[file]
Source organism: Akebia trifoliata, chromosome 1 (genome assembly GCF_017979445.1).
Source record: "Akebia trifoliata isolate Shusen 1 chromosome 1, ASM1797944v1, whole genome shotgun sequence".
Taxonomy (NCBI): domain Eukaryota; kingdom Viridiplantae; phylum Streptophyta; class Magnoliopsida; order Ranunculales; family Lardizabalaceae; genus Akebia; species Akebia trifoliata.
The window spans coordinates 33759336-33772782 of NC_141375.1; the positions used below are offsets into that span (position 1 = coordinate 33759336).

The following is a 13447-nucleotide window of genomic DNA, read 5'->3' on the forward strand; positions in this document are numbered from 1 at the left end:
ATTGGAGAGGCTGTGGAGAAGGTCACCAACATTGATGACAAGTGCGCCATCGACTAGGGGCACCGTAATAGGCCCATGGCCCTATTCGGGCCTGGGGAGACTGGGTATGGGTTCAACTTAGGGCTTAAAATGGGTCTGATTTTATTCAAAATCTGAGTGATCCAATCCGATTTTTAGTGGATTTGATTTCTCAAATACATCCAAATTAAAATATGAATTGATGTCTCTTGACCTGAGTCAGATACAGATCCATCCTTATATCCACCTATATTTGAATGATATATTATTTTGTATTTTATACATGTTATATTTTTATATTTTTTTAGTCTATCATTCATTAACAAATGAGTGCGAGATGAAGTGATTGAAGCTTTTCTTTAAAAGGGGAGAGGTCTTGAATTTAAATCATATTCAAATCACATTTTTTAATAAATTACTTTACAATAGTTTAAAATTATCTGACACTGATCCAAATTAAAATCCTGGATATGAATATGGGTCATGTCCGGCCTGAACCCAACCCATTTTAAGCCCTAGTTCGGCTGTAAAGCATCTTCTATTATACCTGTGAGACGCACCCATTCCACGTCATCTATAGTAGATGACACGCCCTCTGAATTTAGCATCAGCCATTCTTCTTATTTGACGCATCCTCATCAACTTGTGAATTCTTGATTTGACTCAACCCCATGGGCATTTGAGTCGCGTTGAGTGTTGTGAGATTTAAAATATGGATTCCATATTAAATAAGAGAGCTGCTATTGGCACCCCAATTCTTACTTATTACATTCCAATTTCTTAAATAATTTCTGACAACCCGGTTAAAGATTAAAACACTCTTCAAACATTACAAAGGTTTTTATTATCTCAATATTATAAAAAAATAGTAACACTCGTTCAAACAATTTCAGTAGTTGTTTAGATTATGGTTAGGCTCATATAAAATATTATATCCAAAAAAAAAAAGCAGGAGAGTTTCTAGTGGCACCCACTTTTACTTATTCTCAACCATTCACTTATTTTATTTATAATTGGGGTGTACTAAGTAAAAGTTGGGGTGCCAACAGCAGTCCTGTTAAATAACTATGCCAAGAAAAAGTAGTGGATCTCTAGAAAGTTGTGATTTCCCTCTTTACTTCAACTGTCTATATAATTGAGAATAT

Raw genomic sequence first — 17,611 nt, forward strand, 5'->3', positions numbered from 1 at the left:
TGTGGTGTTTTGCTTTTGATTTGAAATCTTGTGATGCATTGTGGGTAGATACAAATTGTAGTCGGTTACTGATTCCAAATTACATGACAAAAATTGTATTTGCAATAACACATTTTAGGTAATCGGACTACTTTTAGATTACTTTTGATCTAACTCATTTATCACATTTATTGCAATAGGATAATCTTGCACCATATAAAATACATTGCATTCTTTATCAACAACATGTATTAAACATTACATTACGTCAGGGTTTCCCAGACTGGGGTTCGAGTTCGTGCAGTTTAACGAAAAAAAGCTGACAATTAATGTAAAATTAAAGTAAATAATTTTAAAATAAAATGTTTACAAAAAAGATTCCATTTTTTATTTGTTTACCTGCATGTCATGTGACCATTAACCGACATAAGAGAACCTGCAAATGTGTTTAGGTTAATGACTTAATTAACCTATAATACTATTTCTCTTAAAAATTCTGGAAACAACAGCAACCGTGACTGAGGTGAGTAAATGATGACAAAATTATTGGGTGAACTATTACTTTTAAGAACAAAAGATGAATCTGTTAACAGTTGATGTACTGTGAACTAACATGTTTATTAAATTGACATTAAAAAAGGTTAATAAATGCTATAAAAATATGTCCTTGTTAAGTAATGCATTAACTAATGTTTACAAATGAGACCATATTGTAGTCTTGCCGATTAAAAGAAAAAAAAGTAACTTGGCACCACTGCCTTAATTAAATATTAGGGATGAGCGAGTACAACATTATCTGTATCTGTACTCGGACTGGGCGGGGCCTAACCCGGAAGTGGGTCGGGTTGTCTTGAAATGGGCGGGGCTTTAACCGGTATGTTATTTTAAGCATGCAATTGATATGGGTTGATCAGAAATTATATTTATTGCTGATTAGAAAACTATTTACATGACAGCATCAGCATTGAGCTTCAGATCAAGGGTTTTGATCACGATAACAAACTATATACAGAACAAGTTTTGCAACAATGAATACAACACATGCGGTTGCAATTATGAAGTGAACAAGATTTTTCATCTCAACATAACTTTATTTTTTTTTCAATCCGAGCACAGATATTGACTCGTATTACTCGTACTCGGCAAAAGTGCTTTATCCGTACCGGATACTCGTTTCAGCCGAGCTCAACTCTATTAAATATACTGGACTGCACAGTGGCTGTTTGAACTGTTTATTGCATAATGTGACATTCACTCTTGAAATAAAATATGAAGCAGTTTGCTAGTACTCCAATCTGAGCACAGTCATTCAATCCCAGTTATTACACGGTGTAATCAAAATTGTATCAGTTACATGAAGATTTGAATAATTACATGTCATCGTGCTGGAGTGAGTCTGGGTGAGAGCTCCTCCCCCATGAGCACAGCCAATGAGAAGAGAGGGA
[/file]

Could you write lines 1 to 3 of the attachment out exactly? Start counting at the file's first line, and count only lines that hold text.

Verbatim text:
Source organism: Akebia trifoliata, chromosome 1 (genome assembly GCF_017979445.1).
Source record: "Akebia trifoliata isolate Shusen 1 chromosome 1, ASM1797944v1, whole genome shotgun sequence".
Taxonomy (NCBI): domain Eukaryota; kingdom Viridiplantae; phylum Streptophyta; class Magnoliopsida; order Ranunculales; family Lardizabalaceae; genus Akebia; species Akebia trifoliata.